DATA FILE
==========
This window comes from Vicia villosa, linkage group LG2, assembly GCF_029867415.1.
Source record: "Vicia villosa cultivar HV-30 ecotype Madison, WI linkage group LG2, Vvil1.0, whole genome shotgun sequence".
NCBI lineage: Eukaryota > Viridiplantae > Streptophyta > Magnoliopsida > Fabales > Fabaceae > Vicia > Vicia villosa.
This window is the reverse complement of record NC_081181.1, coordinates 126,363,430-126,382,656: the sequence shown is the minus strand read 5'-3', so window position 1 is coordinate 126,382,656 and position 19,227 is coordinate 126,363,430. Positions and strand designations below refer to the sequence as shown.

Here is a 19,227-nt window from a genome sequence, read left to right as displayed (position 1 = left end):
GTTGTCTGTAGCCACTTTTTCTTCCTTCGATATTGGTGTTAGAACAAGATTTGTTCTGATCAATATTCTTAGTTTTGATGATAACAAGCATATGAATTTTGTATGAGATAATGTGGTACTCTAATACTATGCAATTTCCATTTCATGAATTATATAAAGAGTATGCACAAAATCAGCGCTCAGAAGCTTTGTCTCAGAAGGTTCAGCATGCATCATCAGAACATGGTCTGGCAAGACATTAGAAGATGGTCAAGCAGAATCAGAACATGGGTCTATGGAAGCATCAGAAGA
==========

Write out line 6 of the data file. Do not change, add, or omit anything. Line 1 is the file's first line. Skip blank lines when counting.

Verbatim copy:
GTTGTCTGTAGCCACTTTTTCTTCCTTCGATATTGGTGTTAGAACAAGATTTGTTCTGATCAATATTCTTAGTTTTGATGATAACAAGCATATGAATTTTGTATGAGATAATGTGGTACTCTAATACTATGCAATTTCCATTTCATGAATTATATAAAGAGTATGCACAAAATCAGCGCTCAGAAGCTTTGTCTCAGAAGGTTCAGCATGCATCATCAGAACATGGTCTGGCAAGACATTAGAAGATGGTCAAGCAGAATCAGAACATGGGTCTATGGAAGCATCAGAAGA